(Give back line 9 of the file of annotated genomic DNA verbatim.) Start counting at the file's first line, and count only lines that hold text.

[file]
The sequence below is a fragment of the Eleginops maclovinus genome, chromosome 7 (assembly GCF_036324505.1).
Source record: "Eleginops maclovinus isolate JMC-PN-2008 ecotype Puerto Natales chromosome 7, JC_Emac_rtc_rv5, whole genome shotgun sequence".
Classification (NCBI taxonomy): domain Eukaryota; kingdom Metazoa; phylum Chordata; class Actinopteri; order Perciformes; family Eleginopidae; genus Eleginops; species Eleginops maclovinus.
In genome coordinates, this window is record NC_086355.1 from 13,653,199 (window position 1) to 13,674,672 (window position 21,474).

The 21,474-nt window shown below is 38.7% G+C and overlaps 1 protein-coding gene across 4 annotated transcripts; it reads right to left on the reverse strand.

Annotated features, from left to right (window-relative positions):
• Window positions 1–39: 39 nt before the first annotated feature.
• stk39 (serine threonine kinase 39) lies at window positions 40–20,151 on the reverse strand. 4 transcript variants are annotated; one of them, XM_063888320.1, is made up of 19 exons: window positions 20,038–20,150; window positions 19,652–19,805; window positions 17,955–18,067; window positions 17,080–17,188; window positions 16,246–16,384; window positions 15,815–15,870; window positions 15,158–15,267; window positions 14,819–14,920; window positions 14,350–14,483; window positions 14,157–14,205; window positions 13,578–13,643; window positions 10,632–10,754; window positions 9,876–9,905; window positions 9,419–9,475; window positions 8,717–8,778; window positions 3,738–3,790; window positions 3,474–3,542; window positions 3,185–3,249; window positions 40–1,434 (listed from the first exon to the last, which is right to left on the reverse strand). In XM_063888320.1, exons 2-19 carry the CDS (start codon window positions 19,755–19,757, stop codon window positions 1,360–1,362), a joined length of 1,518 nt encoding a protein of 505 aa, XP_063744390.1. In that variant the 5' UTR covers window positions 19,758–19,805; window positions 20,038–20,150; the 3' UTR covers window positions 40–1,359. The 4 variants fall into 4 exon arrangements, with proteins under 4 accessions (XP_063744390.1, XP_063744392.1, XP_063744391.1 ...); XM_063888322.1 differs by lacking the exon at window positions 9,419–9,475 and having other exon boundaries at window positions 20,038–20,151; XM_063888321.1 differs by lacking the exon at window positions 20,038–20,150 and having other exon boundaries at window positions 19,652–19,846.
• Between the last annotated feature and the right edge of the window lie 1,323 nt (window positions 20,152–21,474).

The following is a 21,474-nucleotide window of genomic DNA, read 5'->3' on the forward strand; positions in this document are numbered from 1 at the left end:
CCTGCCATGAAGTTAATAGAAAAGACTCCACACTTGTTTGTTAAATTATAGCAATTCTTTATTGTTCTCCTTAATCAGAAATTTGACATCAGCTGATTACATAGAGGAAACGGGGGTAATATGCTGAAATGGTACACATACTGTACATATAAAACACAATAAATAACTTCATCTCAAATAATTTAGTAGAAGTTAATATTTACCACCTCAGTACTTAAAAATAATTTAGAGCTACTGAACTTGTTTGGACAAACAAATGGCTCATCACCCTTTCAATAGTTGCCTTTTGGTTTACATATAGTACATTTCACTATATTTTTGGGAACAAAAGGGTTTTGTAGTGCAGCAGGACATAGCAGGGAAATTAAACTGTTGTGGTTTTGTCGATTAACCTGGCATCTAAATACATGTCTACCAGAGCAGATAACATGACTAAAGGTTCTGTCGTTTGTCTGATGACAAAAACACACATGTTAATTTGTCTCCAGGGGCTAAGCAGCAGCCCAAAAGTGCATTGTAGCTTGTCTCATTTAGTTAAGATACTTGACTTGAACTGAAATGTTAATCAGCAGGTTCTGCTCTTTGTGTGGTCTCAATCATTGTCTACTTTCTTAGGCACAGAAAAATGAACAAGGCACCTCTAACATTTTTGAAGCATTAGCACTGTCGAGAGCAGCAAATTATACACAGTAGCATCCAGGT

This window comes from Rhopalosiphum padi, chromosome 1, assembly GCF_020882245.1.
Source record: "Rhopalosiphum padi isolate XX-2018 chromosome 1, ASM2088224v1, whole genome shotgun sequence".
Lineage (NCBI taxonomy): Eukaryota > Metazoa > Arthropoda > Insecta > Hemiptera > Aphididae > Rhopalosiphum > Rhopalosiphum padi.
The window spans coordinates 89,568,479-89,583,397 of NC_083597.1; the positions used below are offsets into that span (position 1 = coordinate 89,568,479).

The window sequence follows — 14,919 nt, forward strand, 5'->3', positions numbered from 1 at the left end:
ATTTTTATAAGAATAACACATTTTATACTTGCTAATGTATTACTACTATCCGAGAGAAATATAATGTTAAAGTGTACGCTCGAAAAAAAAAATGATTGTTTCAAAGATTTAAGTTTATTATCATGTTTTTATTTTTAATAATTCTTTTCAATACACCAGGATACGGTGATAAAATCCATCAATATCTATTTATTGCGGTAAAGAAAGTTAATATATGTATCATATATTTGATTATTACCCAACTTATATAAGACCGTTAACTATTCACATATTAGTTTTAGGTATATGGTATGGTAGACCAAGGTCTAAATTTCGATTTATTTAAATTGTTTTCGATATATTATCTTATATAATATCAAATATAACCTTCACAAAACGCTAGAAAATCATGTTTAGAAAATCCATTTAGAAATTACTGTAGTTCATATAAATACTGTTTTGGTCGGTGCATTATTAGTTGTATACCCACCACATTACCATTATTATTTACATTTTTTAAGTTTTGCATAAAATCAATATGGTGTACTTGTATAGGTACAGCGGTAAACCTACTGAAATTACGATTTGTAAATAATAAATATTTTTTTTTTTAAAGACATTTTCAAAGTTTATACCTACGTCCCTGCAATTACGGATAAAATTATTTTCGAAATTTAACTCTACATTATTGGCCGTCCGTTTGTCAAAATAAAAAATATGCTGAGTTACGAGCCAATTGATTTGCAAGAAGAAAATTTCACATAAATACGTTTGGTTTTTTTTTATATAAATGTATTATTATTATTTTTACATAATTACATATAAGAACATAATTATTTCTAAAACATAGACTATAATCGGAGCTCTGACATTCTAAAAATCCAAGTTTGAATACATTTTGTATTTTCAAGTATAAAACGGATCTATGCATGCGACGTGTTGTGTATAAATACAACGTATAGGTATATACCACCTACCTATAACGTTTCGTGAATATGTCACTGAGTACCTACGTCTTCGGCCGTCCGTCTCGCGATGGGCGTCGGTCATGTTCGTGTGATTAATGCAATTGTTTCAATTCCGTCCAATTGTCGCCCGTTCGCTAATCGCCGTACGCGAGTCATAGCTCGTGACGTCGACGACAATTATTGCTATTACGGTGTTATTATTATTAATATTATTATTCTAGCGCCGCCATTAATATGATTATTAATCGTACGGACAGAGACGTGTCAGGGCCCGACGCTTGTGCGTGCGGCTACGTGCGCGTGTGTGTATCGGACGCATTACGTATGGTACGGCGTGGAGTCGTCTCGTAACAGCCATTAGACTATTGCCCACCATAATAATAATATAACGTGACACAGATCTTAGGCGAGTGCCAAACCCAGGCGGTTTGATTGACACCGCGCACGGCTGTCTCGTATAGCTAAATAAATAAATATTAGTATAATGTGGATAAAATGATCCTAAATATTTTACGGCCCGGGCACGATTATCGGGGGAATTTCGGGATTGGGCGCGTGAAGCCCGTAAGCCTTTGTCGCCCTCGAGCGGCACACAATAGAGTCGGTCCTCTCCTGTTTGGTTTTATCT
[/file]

• Between the last annotated feature and the right edge of the window lie 1,323 nt (window positions 20,152–21,474).